Reaching out for CalFresh
Efforts under way to help more Butte County residents benefit
Although CalFresh is often referred to as “food stamps,” the days when recipients paid for food with food-stamp dollars are long gone. Today they swipe a card much like a bank debit card.
It’s a technological improvement that also removes some of the stigma of being a food-stamp recipient.
Similarly, people no longer have to come into the “welfare department” to apply; they can do so online. That also removes some of the stigma—appropriately, said Cathi Grams, director of the Butte County Department of Employment and Social Services, because “CalFresh is a nutrition program, not welfare.”
Grams would like to see more federal food-stamp dollars being injected into the local economy, and more people buying and eating healthful foods. Both would benefit the county greatly, since so much of the food consumed is grown right here.
There are several reasons why people don’t apply, she said. Some aren’t aware of the program or don’t realize they meet eligibility requirements. Others lack transportation to the social-services department or cannot make it in during normal business hours. And some still feel the stigma of accepting assistance.
Her department, like those in other counties, has streamlined the application process by putting it online (at C4Yourself.com). It’s also currently in discussions with the Butte County Department of Public Health to develop an outreach program designed to target eligible seniors and the Women, Infant and Children (WIC) program.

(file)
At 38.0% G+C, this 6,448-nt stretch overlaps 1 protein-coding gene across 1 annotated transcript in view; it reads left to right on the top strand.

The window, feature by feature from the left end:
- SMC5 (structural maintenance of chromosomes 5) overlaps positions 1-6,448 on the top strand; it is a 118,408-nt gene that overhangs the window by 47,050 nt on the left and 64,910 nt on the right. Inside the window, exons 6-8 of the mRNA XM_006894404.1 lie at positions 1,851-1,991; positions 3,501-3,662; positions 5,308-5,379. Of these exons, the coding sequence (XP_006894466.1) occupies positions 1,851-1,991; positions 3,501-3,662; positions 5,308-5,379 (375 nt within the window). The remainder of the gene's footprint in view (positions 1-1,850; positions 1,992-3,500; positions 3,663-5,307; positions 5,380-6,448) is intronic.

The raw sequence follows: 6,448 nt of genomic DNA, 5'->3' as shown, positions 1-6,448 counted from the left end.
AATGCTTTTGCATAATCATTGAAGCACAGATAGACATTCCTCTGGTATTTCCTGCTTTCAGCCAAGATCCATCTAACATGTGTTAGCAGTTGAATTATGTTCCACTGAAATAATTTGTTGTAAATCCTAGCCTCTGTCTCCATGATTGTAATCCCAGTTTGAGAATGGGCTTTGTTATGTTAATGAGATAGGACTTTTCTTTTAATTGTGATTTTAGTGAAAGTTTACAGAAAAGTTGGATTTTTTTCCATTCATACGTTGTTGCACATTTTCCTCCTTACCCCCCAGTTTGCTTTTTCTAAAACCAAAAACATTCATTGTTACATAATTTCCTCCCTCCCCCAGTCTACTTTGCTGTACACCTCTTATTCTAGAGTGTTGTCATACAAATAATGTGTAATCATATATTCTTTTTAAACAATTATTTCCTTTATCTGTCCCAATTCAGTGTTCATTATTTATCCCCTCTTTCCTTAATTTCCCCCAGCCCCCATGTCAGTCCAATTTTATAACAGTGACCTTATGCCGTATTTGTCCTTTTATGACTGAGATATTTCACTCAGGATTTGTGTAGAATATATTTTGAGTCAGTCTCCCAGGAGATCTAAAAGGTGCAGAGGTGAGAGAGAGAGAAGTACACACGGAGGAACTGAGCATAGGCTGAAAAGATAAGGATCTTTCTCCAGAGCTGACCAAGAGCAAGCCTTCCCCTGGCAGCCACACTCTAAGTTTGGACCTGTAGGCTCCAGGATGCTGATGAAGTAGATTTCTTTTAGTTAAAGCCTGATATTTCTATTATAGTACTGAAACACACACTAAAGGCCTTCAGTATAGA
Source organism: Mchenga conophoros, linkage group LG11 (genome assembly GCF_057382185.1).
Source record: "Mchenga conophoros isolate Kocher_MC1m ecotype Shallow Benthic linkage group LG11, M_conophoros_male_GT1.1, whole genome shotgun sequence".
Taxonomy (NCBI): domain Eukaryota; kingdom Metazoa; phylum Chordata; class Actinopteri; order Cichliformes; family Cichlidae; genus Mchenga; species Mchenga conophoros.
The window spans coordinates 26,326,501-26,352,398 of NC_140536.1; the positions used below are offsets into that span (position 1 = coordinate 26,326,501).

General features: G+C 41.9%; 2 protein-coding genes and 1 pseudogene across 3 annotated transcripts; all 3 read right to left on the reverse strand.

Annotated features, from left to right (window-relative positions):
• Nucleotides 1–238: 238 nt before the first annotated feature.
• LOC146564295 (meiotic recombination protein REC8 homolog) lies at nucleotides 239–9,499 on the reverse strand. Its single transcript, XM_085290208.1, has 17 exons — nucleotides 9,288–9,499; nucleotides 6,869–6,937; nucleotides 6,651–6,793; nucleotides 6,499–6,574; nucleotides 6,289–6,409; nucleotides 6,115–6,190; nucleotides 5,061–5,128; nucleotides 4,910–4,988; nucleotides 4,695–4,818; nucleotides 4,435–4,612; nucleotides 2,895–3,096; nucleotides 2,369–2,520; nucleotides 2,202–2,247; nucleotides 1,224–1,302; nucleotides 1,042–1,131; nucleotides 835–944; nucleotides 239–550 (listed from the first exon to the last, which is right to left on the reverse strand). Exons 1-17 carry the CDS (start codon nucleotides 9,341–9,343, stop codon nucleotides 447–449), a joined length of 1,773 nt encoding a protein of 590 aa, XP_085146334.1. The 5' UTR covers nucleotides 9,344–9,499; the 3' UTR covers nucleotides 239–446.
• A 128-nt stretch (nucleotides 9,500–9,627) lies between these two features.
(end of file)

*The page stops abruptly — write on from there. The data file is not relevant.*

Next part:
But the most significant outreach program is being run out of the Center for Nutrition and Activity Promotion (CNAP), a program of the Chico State University Research Foundation.
Now in the first year of a two-year grant from the U.S. Department of Agriculture, CNAP is working to increase the percentage of eligible CalFresh recipients in northeastern California from 50 percent to 70 percent, the national average. For example, an estimated 29,552 Butte County residents are income eligible for CalFresh but are not participating in the program, explained Wendy Oji Kaplan, the outreach program’s coordinator.
CNAP subcontracts with existing service organizations such as the Community Action Agency of Butte County, the Torres Community Shelter, Youth for Change, the Shasta County Office of Education and First 5 Siskiyou Children & Families Commission. It provides training so these agencies can do prescreening for CalFresh eligibility, as well as help applicants with their documentation, Kaplan said.
It’s also working with local farmers’ markets to set up EBT (electronic-benefit-transfer) readers, so recipients can purchase food there. They are now available at the Chico Certified Farmers’ Markets in Chico (Saturdays and Wednesdays) as well as those in Oroville (Saturdays) and Paradise (Tuesdays and Thursdays). Also, markets run by cChaos—in Chapmantown and Southside Oroville—accept EBT cards.
Kaplan wants people to know that 60 percent of the CalFresh participants are children, and that 70 percent of CalFresh households include children. The program makes it easier for their parents, many of them among the working poor, to put nutritious food on the table.